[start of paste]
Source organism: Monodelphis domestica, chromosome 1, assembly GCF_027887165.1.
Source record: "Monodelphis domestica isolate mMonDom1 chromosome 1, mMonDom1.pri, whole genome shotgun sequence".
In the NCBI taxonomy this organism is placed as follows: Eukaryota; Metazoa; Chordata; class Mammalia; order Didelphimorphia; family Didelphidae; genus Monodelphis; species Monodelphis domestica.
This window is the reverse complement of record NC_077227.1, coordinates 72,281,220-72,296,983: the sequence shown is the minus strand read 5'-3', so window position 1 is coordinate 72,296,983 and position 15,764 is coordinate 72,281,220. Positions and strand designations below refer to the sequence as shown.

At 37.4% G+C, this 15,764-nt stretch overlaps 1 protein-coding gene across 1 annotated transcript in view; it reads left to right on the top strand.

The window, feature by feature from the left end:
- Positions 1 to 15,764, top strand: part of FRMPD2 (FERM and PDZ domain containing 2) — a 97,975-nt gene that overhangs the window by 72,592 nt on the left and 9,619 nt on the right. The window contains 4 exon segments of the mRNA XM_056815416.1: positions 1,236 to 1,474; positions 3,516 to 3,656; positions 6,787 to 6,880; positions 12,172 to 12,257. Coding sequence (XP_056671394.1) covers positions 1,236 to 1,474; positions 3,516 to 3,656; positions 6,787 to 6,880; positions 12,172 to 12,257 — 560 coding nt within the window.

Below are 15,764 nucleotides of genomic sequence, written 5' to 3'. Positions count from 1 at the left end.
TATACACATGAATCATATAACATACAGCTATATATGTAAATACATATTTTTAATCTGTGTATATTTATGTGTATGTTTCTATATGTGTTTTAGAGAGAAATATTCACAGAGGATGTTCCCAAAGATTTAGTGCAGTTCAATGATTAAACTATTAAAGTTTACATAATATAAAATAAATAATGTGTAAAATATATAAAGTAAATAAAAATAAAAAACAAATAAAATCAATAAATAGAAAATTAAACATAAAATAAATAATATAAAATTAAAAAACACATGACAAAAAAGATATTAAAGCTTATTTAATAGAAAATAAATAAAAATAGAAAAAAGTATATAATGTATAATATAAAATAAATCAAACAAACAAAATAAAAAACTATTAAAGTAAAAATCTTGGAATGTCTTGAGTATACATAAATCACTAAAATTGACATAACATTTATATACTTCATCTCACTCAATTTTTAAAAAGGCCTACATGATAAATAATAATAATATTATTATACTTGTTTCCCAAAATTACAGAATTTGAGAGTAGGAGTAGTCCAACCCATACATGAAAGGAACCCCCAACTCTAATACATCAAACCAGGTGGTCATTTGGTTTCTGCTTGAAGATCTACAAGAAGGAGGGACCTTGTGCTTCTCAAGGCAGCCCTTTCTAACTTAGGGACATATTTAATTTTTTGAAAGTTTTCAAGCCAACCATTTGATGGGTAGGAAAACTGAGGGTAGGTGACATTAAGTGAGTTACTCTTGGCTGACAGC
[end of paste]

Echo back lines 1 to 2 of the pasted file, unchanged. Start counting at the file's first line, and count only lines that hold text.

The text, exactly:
Source organism: Monodelphis domestica, chromosome 1, assembly GCF_027887165.1.
Source record: "Monodelphis domestica isolate mMonDom1 chromosome 1, mMonDom1.pri, whole genome shotgun sequence".